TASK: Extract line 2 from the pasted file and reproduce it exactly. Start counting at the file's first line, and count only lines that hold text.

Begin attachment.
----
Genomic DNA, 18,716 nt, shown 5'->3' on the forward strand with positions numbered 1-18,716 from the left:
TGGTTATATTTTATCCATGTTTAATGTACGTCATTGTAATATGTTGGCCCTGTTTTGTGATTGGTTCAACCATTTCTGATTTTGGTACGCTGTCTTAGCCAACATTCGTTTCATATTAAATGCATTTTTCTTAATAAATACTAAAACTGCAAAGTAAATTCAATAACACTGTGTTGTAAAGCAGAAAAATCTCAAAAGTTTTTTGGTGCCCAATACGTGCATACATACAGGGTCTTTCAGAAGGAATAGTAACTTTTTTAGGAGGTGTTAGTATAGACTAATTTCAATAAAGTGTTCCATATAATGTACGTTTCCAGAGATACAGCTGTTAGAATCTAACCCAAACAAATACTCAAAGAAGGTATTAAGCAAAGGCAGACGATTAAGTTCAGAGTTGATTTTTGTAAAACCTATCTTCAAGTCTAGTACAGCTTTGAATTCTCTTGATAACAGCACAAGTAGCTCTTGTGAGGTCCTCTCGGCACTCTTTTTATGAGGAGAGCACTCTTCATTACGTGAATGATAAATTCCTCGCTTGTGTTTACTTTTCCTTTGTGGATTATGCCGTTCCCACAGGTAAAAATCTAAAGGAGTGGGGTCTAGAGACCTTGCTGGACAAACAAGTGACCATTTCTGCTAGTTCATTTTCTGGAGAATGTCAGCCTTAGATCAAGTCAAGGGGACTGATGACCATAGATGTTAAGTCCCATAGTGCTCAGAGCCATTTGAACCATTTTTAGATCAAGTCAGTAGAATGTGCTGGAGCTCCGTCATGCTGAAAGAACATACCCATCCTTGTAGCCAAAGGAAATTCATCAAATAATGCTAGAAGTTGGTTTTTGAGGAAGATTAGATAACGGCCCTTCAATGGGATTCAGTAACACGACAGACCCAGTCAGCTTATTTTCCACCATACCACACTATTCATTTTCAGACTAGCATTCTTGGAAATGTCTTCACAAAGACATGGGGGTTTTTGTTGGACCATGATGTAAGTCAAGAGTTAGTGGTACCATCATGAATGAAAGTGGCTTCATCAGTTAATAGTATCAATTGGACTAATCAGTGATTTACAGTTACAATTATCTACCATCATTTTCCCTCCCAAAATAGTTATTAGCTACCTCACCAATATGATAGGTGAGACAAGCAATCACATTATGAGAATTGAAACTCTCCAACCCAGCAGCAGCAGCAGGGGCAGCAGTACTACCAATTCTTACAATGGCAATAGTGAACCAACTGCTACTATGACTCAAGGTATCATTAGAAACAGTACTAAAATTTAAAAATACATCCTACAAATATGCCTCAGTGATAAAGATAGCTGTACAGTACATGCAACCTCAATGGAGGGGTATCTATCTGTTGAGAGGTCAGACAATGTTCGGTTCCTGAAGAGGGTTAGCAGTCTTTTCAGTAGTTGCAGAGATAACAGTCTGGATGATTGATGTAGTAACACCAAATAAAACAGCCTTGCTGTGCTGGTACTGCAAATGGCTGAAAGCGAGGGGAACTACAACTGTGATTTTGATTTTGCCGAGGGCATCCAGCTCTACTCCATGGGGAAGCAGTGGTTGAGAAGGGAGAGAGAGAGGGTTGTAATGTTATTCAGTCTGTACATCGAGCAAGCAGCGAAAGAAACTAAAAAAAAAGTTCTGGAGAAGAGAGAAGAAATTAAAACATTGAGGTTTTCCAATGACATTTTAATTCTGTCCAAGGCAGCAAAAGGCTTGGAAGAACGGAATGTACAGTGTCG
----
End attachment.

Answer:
TGGTTATATTTTATCCATGTTTAATGTACGTCATTGTAATATGTTGGCCCTGTTTTGTGATTGGTTCAACCATTTCTGATTTTGGTACGCTGTCTTAGCCAACATTCGTTTCATATTAAATGCATTTTTCTTAATAAATACTAAAACTGCAAAGTAAATTCAATAACACTGTGTTGTAAAGCAGAAAAATCTCAAAAGTTTTTTGGTGCCCAATACGTGCATACATACAGGGTCTTTCAGAAGGAATAGTAACTTTTTTAGGAGGTGTTAGTATAGACTAATTTCAATAAAGTGTTCCATATAATGTACGTTTCCAGAGATACAGCTGTTAGAATCTAACCCAAACAAATACTCAAAGAAGGTATTAAGCAAAGGCAGACGATTAAGTTCAGAGTTGATTTTTGTAAAACCTATCTTCAAGTCTAGTACAGCTTTGAATTCTCTTGATAACAGCACAAGTAGCTCTTGTGAGGTCCTCTCGGCACTCTTTTTATGAGGAGAGCACTCTTCATTACGTGAATGATAAATTCCTCGCTTGTGTTTACTTTTCCTTTGTGGATTATGCCGTTCCCACAGGTAAAAATCTAAAGGAGTGGGGTCTAGAGACCTTGCTGGACAAACAAGTGACCATTTCTGCTAGTTCATTTTCTGGAGAATGTCAGCCTTAGATCAAGTCAAGGGGACTGATGACCATAGATGTTAAGTCCCATAGTGCTCAGAGCCATTTGAACCATTTTTAGATCAAGTCAGTAGAATGTGCTGGAGCTCCGTCATGCTGAAAGAACATACCCATCCTTGTAGCCAAAGGAAATTCATCAAATAATGCTAGAAGTTGGTTTTTGAGGAAGATTAGATAACGGCCCTTCAATGGGATTCAGTAACACGACAGACCCAGTCAGCTTATTTTCCACCATACCACACTATTCATTTTCAGACTAGCATTCTTGGAAATGTCTTCACAAAGACATGGGGGTTTTTGTTGGACCATGATGTAAGTCAAGAGTTAGTGGTACCATCATGAATGAAAGTGGCTTCATCAGTTAATAGTATCAATTGGACTAATCAGTGATTTACAGTTACAATTATCTACCATCATTTTCCCTCCCAAAATAGTTATTAGCTACCTCACCAATATGATAGGTGAGACAAGCAATCACATTATGAGAATTGAAACTCTCCAACCCAGCAGCAGCAGCAGGGGCAGCAGTACTACCAATTCTTACAATGGCAATAGTGAACCAACTGCTACTATGACTCAAGGTATCATTAGAAACAGTACTAAAATTTAAAAATACATCCTACAAATATGCCTCAGTGATAAAGATAGCTGTACAGTACATGCAACCTCAATGGAGGGGTATCTATCTGTTGAGAGGTCAGACAATGTTCGGTTCCTGAAGAGGGTTAGCAGTCTTTTCAGTAGTTGCAGAGATAACAGTCTGGATGATTGATGTAGTAACACCAAATAAAACAGCCTTGCTGTGCTGGTACTGCAAATGGCTGAAAGCGAGGGGAACTACAACTGTGATTTTGATTTTGCCGAGGGCATCCAGCTCTACTCCATGGGGAAGCAGTGGTTGAGAAGGGAGAGAGAGAGGGTTGTAATGTTATTCAGTCTGTACATCGAGCAAGCAGCGAAAGAAACTAAAAAAAAAGTTCTGGAGAAGAGAGAAGAAATTAAAACATTGAGGTTTTCCAATGACATTTTAATTCTGTCCAAGGCAGCAAAAGGCTTGGAAGAACGGAATGTACAGTGTCG